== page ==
Festival Stage (9/10)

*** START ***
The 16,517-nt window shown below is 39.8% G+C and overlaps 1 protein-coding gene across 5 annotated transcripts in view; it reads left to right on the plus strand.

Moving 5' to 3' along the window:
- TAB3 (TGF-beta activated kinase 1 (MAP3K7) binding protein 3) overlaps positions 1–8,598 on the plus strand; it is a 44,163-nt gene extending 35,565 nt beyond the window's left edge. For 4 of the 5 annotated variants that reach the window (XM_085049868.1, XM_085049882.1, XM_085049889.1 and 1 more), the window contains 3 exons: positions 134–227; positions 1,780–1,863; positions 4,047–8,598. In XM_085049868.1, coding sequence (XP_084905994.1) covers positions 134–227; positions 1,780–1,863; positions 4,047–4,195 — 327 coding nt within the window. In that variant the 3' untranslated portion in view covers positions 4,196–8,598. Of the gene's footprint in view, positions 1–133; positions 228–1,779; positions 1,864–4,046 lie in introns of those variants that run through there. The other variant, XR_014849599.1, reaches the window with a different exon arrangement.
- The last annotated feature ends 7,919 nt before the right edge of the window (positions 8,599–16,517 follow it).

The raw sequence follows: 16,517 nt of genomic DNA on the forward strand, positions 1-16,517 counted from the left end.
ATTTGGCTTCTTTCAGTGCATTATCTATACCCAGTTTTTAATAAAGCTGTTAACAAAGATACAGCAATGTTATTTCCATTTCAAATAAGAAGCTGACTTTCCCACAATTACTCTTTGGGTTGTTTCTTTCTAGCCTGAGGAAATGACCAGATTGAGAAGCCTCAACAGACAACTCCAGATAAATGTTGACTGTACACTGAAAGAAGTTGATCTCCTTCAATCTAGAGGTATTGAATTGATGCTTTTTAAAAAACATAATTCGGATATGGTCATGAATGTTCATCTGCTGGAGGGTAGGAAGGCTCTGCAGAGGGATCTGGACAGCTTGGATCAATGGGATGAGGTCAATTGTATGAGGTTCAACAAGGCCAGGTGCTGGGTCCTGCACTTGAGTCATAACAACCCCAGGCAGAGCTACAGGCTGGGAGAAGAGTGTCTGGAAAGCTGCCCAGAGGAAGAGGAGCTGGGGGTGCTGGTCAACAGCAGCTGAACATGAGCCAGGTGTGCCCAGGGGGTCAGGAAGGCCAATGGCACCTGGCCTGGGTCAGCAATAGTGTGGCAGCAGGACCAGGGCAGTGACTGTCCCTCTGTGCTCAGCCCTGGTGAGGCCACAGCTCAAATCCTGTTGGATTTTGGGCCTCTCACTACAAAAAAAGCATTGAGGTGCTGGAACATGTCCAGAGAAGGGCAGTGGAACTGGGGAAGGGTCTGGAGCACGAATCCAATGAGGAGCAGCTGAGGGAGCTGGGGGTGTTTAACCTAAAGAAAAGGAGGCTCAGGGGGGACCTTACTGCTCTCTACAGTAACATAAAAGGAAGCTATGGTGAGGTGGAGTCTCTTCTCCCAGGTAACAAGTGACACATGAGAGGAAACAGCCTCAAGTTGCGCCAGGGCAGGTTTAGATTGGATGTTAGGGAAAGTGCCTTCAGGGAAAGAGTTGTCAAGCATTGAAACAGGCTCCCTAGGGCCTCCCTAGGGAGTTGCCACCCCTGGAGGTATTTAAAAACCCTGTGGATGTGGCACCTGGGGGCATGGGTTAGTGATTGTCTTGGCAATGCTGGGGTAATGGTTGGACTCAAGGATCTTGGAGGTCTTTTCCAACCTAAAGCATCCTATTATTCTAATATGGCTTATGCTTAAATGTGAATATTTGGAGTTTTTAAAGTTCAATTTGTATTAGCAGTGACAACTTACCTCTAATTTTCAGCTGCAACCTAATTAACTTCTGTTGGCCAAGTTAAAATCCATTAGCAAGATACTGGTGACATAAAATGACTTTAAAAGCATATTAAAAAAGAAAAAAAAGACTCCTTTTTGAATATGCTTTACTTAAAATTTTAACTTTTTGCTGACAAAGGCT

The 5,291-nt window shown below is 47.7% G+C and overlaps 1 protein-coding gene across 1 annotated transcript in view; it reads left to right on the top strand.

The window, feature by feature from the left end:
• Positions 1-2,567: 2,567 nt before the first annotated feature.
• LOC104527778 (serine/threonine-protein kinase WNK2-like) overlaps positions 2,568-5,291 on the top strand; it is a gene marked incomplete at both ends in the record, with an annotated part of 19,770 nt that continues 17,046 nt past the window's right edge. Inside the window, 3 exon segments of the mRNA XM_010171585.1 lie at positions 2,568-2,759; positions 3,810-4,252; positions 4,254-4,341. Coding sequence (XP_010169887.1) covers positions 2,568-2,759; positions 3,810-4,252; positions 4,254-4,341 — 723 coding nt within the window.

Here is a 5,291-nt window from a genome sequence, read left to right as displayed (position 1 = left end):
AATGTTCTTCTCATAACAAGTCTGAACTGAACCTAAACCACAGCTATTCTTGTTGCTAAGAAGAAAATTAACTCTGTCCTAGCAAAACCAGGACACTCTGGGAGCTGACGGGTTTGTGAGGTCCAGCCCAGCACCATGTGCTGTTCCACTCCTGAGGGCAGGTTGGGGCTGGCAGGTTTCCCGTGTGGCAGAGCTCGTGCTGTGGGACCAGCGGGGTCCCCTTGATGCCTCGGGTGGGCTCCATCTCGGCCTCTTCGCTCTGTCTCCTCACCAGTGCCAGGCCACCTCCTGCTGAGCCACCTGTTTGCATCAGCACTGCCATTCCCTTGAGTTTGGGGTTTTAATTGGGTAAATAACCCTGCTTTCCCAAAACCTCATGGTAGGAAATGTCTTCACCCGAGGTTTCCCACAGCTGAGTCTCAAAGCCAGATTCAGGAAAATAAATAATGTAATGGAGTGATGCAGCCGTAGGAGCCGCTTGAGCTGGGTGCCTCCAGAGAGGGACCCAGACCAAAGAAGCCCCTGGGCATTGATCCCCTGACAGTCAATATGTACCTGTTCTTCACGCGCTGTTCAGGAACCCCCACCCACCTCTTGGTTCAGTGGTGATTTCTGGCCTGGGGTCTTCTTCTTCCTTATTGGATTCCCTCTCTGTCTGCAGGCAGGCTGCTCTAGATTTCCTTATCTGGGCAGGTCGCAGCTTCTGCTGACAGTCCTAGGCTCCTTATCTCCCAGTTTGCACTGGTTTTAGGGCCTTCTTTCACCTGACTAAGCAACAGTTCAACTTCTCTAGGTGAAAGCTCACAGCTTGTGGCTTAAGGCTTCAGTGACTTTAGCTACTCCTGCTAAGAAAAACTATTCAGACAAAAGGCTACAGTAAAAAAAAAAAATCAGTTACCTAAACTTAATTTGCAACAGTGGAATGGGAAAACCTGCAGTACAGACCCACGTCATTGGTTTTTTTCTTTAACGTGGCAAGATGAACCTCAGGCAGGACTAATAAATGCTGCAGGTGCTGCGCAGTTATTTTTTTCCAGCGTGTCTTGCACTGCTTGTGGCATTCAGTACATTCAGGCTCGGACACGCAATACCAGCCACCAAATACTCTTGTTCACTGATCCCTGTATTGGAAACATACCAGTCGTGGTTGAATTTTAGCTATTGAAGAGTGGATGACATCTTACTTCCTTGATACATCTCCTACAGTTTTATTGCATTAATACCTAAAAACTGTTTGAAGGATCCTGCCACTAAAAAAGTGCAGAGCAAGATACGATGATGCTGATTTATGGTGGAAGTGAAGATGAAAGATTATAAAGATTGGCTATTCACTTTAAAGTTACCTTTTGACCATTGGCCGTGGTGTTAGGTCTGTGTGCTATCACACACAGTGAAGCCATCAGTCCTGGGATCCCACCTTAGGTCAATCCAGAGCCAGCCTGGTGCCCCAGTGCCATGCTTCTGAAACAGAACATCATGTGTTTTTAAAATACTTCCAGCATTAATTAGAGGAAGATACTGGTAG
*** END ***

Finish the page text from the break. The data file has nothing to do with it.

The first time I heard Pyromania (1983), I was completely floored. In just days after I was also the owner of both predecessors, High ‘n’ Dry (1981) and On Through The Night (1980) and since then I have loved this band dearly. But even though Def Leppard has been touring frequently throughout the years, I haven’t caught them live since the last time they played Sweden Rock in 2008. By the way, they were awesome then as well. No new music has been released from the band since the excellent Songs From The Sparkle Lounge (2008), that followed the useless cover album Yeah! (2006) and the lukewarm, to put things mildly, X from 2002, the only two misadventures in Def Leppard’s career. But they have been touring hard despite other, more unpleasant things had come the band’s way in recent years. Guitar player Vivian Campbell was diagnosed with cancer last year and has undergone treatment which means he has missed a lot of the gigs on their recent tours, temporary replaced by Steve Brown of Trixter. However, good news travelled the way to Sweden Rock Festival and they told us that Viv is about to beat the cancer and the treatment has been working. He has even started to grow some hair back which is awesome. I was really psyched to see Def Leppard again and reports from their last tour that reached Sweden last year said that they did a fabulous gig then, so I had some high expectations. They kicked off the show with “Rock Rock (Til You Drop)”, a song that I have always found quite mediocre, but it works so well as an opener. Maybe “Stagefright” would have been better, but I’m not complaining – the band felt like they had really looked forward to this gig. When they break into “Animal” as the second song, they had already won – this was melodic rock heaven and I was flying. There might be better tracks on High ‘n’ Dry than “Let It Go”, in my book, but man what a live killer it is – and the Lepps play the shit out of it. No Lep-show is complete without “Foolin'” and the song delivers as usual and we all sing along like crazy. An album that I believe is extremely overlooked is Euphoria (1999), but from what I understand, that is kind of under discussion a great deal among Leppard-fans – I dig the album, though and for me to get to hear “Promises” – a song I love dearly – live for the first time is big. It also got a great reaction from the crowd. “Paper Sun” from the same record follows and this another one I really love. It follows the dark, epic balladry of tunes like “Gods Of War” and “White Lightning”, but I actually prefer this one – splendid! “Love Bites” can very well be one of the most awesome power ballads ever written and tonight we sing it loudly. The girl right behind me puts her hand on my shoulder and sings the chorus out loud, right in my ear with tears in her eyes – I had to join in. “Armageddon It” might just be Def Leppard’s toughest groover to date with its Rolling Stones influenced riffing and steady beat. It’s a fantastic song and we all groove along and I’m having the time of my life. Rick Savage decides to give us a bass solo – bad idea. Listen, solos are no fun and bass solos are the worst of them all. Big no-no. And why on earth they think that playing a cover of the old David Essex song “Rock On” is a good idea is beyond me. It’s not a good idea at all. With a treasure chest full of killer songs, it’s plain stupid to do such a thing. If you must, then at least give us a good cover! Next up, lead singer Joe Elliott brings out an acoustic guitar and plays “One Step Behind” (Retroactive, 1993) for us. I prefer the electric version, but this stripped version is like a warm blanket on us – me and the girl sang along together on this one as well. Next up – “Rocket”. What a brilliant tune. We all rock along to it and I never want this night to end. Their 1981 ballad “Bringin’ On The Heartbreak” was the song that broke Def Lep in the U.S. and paved way for the follow-up Pyromania to rule the American charts two years later. I understand why – it’s a gem, a killer and I love every second of it. I know that Steve Clark’s (RIP) instrumental “Switch 625” is tied together with “Heartbreak” on High ‘n’ Dry, but that doesn’t mean it has to be live as well. The song is ok, but I can come up with 20 better Leppard songs that wasn’t played tonight in seconds. Oh well, we don’t have to think about it for too long because “Hysteria” brings us right back to heaven again – the whole atmosphere on that song is just plain amazing. Then “Let’s Get Rocked”. This song really leaves me divided. That song has always left me underwhelmed and quite frankly, I find it quite ridiculous and I really can’t relate to it. But something happens when the play it live. The funky rhythm and the L.A. melodic metal sound from 1990’s get new life and I can’t help to both move and sing along to it – weird! The set ends with “Pour Some Sugar On Me” and yes, this is a song that have been played to death on the radio, but there’s no chance in Hell that they can leave the tune out – it’s a must and this night it is as awesome as it was the first time I heard it. We get an encore, of course, and “Rock Of Ages” – a groove that was stolen by more or less every American glam / melodic rock band at one point since – makes SRF groove like crazy and when “Photograph” broke out the place went wild – and my singing partner were back shouting the lyrics like possessed. There were only a few minor setbacks on this show, but they were all based on a few songs and not enough to reduce the rating. No cover songs, no bass solo and no instrumentals – instead “Billy’s Got A Gun”, “Mirror Mirror” and “Wasted”. I would also love to hear “Slang” live again. And yes, I know that Joe Elliott was no Pavarotti, but he has never been a fantastic singer. He’s no Vince Neil either – I’ll get to him in another review – and even tough his voice might not be a little rusty, it doesn’t affect the way he and the band deliver the goods. One of the best gigs this year, no doubt.